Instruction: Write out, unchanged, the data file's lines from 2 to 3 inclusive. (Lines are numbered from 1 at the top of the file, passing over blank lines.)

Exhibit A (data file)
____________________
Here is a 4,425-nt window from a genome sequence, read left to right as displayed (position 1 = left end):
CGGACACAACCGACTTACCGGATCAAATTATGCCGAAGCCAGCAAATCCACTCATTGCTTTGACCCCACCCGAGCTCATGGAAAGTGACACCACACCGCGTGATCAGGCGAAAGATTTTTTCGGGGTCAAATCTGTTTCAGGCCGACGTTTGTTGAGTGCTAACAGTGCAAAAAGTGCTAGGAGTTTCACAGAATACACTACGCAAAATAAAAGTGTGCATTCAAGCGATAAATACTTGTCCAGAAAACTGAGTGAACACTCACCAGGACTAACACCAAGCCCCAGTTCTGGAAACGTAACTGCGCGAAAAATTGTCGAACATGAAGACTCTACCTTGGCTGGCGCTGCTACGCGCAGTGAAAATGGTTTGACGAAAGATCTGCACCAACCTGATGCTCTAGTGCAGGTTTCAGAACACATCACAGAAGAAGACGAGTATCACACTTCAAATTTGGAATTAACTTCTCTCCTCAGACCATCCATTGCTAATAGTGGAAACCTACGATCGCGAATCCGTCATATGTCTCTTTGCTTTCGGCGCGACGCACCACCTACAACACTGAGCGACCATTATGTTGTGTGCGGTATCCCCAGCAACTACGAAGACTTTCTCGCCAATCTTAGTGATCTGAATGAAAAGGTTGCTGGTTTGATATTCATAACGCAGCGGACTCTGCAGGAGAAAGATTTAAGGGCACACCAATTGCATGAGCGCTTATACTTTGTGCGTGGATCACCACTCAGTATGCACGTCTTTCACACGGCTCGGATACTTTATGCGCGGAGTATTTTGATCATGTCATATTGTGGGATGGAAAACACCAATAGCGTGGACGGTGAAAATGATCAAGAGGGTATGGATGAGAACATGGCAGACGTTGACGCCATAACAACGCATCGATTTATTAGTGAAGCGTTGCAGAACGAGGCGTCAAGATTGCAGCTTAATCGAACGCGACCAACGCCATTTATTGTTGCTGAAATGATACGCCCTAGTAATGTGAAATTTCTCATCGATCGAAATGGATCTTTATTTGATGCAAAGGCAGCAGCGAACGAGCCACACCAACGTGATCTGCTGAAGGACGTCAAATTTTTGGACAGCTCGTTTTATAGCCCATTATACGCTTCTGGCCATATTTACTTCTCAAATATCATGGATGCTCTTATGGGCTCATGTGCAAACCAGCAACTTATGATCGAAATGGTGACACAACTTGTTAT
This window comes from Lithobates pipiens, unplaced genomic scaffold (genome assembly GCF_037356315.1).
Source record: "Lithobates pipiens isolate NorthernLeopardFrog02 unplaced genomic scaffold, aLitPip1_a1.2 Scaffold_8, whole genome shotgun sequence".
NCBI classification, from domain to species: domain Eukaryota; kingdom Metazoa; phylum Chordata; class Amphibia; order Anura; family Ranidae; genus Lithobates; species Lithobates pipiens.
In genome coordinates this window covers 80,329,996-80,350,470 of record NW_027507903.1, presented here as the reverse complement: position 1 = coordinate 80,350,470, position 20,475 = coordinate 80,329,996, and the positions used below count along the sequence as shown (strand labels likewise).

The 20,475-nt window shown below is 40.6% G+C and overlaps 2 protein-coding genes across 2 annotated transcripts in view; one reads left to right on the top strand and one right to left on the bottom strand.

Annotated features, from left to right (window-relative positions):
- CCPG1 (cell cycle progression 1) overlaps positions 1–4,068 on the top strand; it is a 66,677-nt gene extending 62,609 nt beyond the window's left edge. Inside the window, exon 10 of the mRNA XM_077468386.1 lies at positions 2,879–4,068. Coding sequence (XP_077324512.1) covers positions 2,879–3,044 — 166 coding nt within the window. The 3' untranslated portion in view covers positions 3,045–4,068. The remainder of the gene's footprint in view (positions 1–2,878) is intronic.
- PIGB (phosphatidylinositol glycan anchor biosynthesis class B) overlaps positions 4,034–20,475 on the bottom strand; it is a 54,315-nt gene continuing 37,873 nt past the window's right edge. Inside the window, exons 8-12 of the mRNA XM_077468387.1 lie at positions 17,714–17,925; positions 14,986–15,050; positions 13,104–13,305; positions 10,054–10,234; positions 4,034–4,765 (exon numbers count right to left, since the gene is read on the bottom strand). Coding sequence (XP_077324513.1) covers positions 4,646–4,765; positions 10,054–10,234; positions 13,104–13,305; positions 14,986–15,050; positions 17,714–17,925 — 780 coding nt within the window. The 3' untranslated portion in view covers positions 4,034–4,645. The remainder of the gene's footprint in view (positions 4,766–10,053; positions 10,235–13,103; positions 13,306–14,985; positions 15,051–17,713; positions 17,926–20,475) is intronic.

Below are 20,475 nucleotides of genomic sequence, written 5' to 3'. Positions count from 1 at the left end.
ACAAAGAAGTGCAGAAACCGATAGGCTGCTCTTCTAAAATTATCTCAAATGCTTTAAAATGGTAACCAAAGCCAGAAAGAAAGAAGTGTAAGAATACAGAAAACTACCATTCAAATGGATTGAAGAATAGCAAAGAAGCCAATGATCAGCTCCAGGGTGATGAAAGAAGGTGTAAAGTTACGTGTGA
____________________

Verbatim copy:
CGGACACAACCGACTTACCGGATCAAATTATGCCGAAGCCAGCAAATCCACTCATTGCTTTGACCCCACCCGAGCTCATGGAAAGTGACACCACACCGCGTGATCAGGCGAAAGATTTTTTCGGGGTCAAATCTGTTTCAGGCCGACGTTTGTTGAGTGCTAACAGTGCAAAAAGTGCTAGGAGTTTCACAGAATACACTACGCAAAATAAAAGTGTGCATTCAAGCGATAAATACTTGTCCAGAAAACTGAGTGAACACTCACCAGGACTAACACCAAGCCCCAGTTCTGGAAACGTAACTGCGCGAAAAATTGTCGAACATGAAGACTCTACCTTGGCTGGCGCTGCTACGCGCAGTGAAAATGGTTTGACGAAAGATCTGCACCAACCTGATGCTCTAGTGCAGGTTTCAGAACACATCACAGAAGAAGACGAGTATCACACTTCAAATTTGGAATTAACTTCTCTCCTCAGACCATCCATTGCTAATAGTGGAAACCTACGATCGCGAATCCGTCATATGTCTCTTTGCTTTCGGCGCGACGCACCACCTACAACACTGAGCGACCATTATGTTGTGTGCGGTATCCCCAGCAACTACGAAGACTTTCTCGCCAATCTTAGTGATCTGAATGAAAAGGTTGCTGGTTTGATATTCATAACGCAGCGGACTCTGCAGGAGAAAGATTTAAGGGCACACCAATTGCATGAGCGCTTATACTTTGTGCGTGGATCACCACTCAGTATGCACGTCTTTCACACGGCTCGGATACTTTATGCGCGGAGTATTTTGATCATGTCATATTGTGGGATGGAAAACACCAATAGCGTGGACGGTGAAAATGATCAAGAGGGTATGGATGAGAACATGGCAGACGTTGACGCCATAACAACGCATCGATTTATTAGTGAAGCGTTGCAGAACGAGGCGTCAAGATTGCAGCTTAATCGAACGCGACCAACGCCATTTATTGTTGCTGAAATGATACGCCCTAGTAATGTGAAATTTCTCATCGATCGAAATGGATCTTTATTTGATGCAAAGGCAGCAGCGAACGAGCCACACCAACGTGATCTGCTGAAGGACGTCAAATTTTTGGACAGCTCGTTTTATAGCCCATTATACGCTTCTGGCCATATTTACTTCTCAAATATCATGGATGCTCTTATGGGCTCATGTGCAAACCAGCAACTTATGATCGAAATGGTGACACAACTTGTTAT
This window comes from Lithobates pipiens, unplaced genomic scaffold (genome assembly GCF_037356315.1).